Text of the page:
In 1830, encouraged by President Andrew Jackson, Congress passed the Indian Removal Act which gave the federal government the power to relocate any Native Americans in the east to territory that was west of the Mississippi River. Though the Native Americans were to be recompensed, this was not done fairly, and in some cases led to the further destruction of many of the eastern tribes. By early 1800’s, the white Americans established settlements further west for their own benefit, and later discovered gold. Furthermore, Georgia's attempt to regain this land resulted in the Cherokee protesting and taking this case to the United States Supreme Court. Even though the court came to the decision of favoring the Cherokee, Jackson ignored it and with
Tatiana Pawlichka testified to the United States Ukraine Famine Commission remembering when she saw “All the train stations were overflowing with starving, dying people” (document B). She saw people living in toxic conditions. The government indirectly killed people through their intended food shortages. And, the government killed people when the people disobeyed these laws by sneaking food found in the field.. The UN’s definition of genocide states many acts that if committed help classify a tragedy as a genocide.
Also, Jackson wanted to gain more land, and that is why he pushed for the Act. When the Indian Removal Act became a law everything began to change. As a result, Jackson’s goal was accomplished and Indians lives were affected. Before Jackson’s presidency, he was a prosecuting attorney in Nashville, Tennessee, and he soon became a Major General due to his success in the War of 1812. In the year of 1814 Jackson served as Major General during a five month battle against the Creek Indians.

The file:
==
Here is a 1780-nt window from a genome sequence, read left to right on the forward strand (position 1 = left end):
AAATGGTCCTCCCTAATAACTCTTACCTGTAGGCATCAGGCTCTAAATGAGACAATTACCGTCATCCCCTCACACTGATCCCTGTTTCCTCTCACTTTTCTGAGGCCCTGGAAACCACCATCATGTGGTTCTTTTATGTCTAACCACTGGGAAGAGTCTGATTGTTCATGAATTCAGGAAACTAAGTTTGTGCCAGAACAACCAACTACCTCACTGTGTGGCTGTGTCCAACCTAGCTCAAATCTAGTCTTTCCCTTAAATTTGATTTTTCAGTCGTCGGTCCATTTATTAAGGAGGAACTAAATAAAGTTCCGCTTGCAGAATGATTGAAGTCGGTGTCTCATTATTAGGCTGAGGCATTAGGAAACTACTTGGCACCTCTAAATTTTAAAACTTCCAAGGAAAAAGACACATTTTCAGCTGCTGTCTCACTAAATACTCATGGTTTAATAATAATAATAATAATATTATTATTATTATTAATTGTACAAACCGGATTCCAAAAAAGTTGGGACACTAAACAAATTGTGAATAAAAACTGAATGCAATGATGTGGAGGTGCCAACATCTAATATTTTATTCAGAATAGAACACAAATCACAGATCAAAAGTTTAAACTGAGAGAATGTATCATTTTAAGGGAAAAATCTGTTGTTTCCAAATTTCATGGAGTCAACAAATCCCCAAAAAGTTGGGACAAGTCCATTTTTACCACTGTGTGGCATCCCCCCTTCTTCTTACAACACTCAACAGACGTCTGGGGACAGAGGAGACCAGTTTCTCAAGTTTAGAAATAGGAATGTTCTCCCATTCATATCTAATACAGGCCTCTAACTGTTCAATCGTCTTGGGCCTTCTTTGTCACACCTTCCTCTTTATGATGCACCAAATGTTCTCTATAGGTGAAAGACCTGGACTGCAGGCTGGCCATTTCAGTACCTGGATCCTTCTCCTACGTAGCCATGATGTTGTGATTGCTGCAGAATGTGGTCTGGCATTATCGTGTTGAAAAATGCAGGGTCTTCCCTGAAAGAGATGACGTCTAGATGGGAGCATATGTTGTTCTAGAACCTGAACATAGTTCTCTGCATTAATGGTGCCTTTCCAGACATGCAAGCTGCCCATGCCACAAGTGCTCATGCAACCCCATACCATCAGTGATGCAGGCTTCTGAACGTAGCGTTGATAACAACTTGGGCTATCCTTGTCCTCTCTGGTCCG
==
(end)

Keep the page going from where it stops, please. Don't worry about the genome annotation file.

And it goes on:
We watched the movie Bury My Heart at Wounded Knee which was released in May of 2007 and was directed by Yves Simoneau and produced by Tom Thayer and Dick Wolf. The setting of the movie is the out west like in South Dakota. The Indians believed that the Black Hills and the Bad Lands were the holy land that was given to them by their great spirit. These Indians who have lived here for many generations are getting kicked out of their land because the U.S. government wants the gold that is in the mines. The U.S. government is trying to get all the Indian leaders to come live on the reservation with the other Indian tribes that have agreed to this arrangement.